A., I can totally relate to what you're going through--both personally and through my children. Firstly, your school Psych needs to be fired. That is such unprofessional advice! This sounds like it could be Generalized Anxiety Disorder, otherwise known as GAD. I suffer from it, as does my youngest child (13 yo boy). Even though my middle child (a girl, 16) doesn't have GAD, she tends to be more anxious than your normal child. It sounds like you're doing all of the things I would have done and going to doctors is quite appropriate. A lot of people think that it's all a scam, but it is not. Our kids have a chemical imbalance and/or electric short in their brain that causes the synapses to not fire properly. Therefore, the brain does not work like everybody else's, so you can't expect them to understand it. Now, as you know, you can possibly go several ways with this. There are the schools of naturopathic herbs and meds, and there are those who suggest anti-anxiety meds. I, myself, take medications, as does my youngest. We tried, at first with him to try other options, but finally put him on meds. Therapy works, too, and you can probably look into things like bio-feedback and other therapies. The best thing you can do, for now, is what you are doing. Stay close to your doctor, psychiatrist and therapist. But the best thing you can do is be there for her and be her greatest support and friend. Let her know, repeatedly, that you are there for her. Junior High can be a very big shock, socially, and it's possible that some of the students are being mean and spiteful--that happened to my daughter. And another suggestion I make, is to look up an agency called "Raising Special Kids". Talk to them about an advocate for your daughter, and go into the school and pursue an Idividualized Education Plan (IEP). This will protect her academically and ensure her rights are upheld. It is not school rules, district, or state...it is FEDERAL. She is protected under the Americans with Disabilities Act with this disorder, so please look into it. I wish you the best and take care. You sound like you love her very much and that is more than half the battle. Hugs, Kat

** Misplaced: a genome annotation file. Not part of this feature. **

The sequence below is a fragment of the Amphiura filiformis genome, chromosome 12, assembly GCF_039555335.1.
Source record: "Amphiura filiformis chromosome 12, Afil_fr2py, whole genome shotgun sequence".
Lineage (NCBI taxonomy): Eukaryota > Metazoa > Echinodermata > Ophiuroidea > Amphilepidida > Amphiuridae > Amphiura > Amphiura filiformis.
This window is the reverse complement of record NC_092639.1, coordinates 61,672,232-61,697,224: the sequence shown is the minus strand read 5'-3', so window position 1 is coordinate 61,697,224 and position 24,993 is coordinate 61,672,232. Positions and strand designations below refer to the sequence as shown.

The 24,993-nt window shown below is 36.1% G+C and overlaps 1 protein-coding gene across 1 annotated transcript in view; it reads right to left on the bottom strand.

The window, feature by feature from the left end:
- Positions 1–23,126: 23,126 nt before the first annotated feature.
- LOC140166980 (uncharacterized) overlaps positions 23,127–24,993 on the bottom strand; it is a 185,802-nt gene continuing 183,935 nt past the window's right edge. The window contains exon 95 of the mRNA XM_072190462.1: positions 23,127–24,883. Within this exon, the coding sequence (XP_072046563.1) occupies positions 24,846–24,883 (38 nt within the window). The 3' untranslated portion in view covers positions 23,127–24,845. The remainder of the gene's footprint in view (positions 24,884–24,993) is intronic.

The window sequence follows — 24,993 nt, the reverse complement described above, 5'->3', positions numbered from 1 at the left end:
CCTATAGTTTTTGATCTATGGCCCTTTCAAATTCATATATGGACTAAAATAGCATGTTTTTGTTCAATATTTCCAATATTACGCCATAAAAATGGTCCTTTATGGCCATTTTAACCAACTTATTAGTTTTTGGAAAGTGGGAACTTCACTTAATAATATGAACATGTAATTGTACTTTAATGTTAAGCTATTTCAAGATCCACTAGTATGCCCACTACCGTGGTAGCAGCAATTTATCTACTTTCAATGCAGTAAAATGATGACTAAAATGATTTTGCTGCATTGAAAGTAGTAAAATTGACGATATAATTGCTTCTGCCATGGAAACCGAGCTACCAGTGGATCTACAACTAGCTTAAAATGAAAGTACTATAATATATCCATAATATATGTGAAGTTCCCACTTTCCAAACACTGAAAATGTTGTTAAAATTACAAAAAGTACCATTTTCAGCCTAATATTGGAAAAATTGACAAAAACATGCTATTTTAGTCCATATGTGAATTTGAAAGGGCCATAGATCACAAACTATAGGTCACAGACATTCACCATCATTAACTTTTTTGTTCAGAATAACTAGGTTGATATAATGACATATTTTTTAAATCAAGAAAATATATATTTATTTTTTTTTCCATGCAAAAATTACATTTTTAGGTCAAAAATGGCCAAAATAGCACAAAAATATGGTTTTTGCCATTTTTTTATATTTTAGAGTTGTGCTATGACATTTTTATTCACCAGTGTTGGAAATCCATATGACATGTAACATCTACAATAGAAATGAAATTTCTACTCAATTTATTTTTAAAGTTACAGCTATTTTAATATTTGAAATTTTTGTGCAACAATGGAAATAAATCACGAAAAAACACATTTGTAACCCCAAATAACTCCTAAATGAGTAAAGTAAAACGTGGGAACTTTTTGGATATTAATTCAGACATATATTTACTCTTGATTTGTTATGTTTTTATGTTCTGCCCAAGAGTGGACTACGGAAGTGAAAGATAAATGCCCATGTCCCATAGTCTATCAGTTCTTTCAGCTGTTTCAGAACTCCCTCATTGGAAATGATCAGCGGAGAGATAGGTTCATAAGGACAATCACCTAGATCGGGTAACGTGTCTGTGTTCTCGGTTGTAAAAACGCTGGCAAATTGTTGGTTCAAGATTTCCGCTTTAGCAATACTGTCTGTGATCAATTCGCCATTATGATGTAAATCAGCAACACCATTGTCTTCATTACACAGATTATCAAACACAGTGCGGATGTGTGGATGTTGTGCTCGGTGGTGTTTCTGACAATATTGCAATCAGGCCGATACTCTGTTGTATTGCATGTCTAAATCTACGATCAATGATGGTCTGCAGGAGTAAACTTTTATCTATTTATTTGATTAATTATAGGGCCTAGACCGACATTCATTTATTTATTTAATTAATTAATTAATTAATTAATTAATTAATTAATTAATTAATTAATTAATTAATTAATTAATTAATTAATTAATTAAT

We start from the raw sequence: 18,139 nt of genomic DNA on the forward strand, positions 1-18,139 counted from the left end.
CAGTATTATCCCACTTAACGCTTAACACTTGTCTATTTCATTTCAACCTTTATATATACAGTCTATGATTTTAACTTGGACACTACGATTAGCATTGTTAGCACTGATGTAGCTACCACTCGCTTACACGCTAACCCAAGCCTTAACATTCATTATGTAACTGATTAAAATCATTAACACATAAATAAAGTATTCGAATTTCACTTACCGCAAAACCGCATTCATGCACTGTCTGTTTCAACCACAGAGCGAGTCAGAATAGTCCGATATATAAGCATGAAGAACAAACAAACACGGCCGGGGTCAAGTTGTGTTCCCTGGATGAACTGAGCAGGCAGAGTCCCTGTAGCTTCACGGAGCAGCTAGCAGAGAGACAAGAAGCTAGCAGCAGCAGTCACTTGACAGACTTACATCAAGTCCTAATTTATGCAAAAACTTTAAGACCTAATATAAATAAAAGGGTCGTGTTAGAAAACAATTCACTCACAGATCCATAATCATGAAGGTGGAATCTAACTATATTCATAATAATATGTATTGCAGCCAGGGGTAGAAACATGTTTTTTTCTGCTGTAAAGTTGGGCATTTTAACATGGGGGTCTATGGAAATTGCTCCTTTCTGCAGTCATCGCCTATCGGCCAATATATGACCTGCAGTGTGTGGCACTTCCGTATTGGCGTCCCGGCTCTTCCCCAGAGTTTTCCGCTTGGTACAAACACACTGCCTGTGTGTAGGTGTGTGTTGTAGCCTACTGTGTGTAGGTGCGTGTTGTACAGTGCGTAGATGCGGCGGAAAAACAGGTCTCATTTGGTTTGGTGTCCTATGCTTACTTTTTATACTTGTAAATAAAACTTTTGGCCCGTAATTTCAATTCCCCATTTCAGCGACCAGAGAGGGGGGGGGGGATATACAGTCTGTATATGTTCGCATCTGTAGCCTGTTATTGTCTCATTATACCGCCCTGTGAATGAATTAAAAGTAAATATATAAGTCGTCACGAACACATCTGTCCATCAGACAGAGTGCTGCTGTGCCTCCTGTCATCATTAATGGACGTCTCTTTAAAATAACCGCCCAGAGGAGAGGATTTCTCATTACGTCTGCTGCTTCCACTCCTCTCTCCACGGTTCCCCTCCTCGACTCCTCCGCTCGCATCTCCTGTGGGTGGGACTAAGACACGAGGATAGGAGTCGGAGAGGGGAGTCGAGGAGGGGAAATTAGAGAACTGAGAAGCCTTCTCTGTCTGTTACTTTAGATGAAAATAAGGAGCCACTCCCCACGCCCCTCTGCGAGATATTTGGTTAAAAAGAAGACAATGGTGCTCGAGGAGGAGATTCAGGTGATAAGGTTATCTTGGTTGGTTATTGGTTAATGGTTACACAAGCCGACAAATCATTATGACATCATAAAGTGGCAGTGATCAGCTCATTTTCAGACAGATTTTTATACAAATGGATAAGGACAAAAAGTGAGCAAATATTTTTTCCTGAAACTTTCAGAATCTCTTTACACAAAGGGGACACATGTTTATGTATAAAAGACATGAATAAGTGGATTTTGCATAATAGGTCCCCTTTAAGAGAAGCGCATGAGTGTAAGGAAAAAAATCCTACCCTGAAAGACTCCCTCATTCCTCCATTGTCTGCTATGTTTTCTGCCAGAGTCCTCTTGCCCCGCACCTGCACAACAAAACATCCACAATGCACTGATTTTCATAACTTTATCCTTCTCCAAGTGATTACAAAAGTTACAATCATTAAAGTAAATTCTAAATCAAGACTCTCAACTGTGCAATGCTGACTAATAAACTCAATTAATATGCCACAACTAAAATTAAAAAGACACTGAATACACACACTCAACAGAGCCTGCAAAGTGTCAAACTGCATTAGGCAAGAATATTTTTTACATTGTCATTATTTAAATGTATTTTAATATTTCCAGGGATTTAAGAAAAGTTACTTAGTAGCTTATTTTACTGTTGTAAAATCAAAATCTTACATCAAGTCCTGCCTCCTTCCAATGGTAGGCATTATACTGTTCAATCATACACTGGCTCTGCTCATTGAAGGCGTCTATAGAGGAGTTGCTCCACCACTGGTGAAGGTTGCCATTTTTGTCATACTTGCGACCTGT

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J.D. answers from Phoenix on August 17, 2008
I am so sorry that this is happening to you and your daughter. Is there a history of anxiety in her family that you know of? If it is profound anxiety, then psychotherapy, including medication may be needed to help her get her symptoms under control. However, I am not sure that I would tell her that this is something she cannot control. If she does not learn to handle her symptoms, then she won't get better. She needs to believe that she can get better. She may need to use biofeeback or eye-movement desensitization in therapy to help her mind to calm down, but she can do something about it, even if it just baby steps towards her goal. I believe that was you are describing will requrie the services of a PhD who specializes in anxiety.
All that said, I am also very concerned about what could have triggered this. It appears that some deep trauma has occured that she experienced at school or something at school has awakened this fear response in her. Unless she is genetically predisposed (and she may be) to this type of severe anxiety, I would throughly look into some trauma explanation through the therapy. What that trauma could be there is no way to tell -it could be related to the divorce or anything that she has unresolved emotional issues about. Just remember that this is her journey, so whatever happens just be supportive and not judgemental because she needs you to help her get better. She may not even be aware of what trauma could be causing this, the mind is an interesting creation! It sounds like you are doing a great job so far. Praise to you for not listening to the school counselor and choosing to help your daughter!!! Please let us know what happens...
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B.S. answers from Phoenix on August 17, 2008
I am sorry to hear about your daughter's anxiety. I have had bouts with this and it can be paralyzing. Anxety and fear is not of God. There are many christian books than can help. May I recommend the Lies Young Women Believe and the Truth That Sets Them Free, by Nancy Leigh DeMoss and Dannah Gresh. Found in Christian bookstores. I have a group I started called IssueS, (Individual SituationS Using Everlasting Solutions). It is for girls from the ages of 11-13,meeting the 3rd Monday of every month. We talk about their "issues" and discuss what the Bible Says, we have skits, and other activities as well as a snack. Subjects are anything from gossip, to what we wear, to choosing friends and even "dumb" parents. If you would like more information I can email you, just let me know. I did the book I recommended with my IssueS girls this summer during our "swim Studies", it was totally awesome.